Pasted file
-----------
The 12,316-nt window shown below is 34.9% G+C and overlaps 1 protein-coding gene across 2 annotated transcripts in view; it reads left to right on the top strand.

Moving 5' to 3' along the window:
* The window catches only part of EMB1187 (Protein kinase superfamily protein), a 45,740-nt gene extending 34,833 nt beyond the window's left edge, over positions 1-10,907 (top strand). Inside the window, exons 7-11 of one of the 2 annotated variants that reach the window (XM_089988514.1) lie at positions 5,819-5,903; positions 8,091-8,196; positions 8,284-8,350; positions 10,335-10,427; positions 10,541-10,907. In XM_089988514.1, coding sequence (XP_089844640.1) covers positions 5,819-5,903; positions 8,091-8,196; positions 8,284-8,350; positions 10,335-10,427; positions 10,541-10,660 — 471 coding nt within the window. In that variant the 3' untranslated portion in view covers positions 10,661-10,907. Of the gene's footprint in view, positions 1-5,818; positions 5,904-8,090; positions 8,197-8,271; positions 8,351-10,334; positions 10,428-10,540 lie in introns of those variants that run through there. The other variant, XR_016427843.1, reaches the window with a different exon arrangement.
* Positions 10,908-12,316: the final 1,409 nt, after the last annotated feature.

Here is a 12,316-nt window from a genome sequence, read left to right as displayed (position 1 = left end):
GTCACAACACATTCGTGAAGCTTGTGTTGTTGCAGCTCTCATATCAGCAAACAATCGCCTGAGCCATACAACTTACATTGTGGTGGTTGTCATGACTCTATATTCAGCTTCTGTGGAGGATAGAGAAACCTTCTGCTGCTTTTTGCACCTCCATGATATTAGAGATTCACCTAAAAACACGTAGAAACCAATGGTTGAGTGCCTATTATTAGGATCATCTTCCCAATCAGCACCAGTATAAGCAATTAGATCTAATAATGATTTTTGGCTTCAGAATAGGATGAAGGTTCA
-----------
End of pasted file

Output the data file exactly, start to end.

The 12,316-nt window shown below is 34.9% G+C and overlaps 1 protein-coding gene across 2 annotated transcripts in view; it reads left to right on the top strand.

Moving 5' to 3' along the window:
* The window catches only part of EMB1187 (Protein kinase superfamily protein), a 45,740-nt gene extending 34,833 nt beyond the window's left edge, over positions 1-10,907 (top strand). Inside the window, exons 7-11 of one of the 2 annotated variants that reach the window (XM_089988514.1) lie at positions 5,819-5,903; positions 8,091-8,196; positions 8,284-8,350; positions 10,335-10,427; positions 10,541-10,907. In XM_089988514.1, coding sequence (XP_089844640.1) covers positions 5,819-5,903; positions 8,091-8,196; positions 8,284-8,350; positions 10,335-10,427; positions 10,541-10,660 — 471 coding nt within the window. In that variant the 3' untranslated portion in view covers positions 10,661-10,907. Of the gene's footprint in view, positions 1-5,818; positions 5,904-8,090; positions 8,197-8,271; positions 8,351-10,334; positions 10,428-10,540 lie in introns of those variants that run through there. The other variant, XR_016427843.1, reaches the window with a different exon arrangement.
* Positions 10,908-12,316: the final 1,409 nt, after the last annotated feature.

Here is a 12,316-nt window from a genome sequence, read left to right as displayed (position 1 = left end):
GTCACAACACATTCGTGAAGCTTGTGTTGTTGCAGCTCTCATATCAGCAAACAATCGCCTGAGCCATACAACTTACATTGTGGTGGTTGTCATGACTCTATATTCAGCTTCTGTGGAGGATAGAGAAACCTTCTGCTGCTTTTTGCACCTCCATGATATTAGAGATTCACCTAAAAACACGTAGAAACCAATGGTTGAGTGCCTATTATTAGGATCATCTTCCCAATCAGCACCAGTATAAGCAATTAGATCTAATAATGATTTTTGGCTTCAGAATAGGATGAAGGTTCA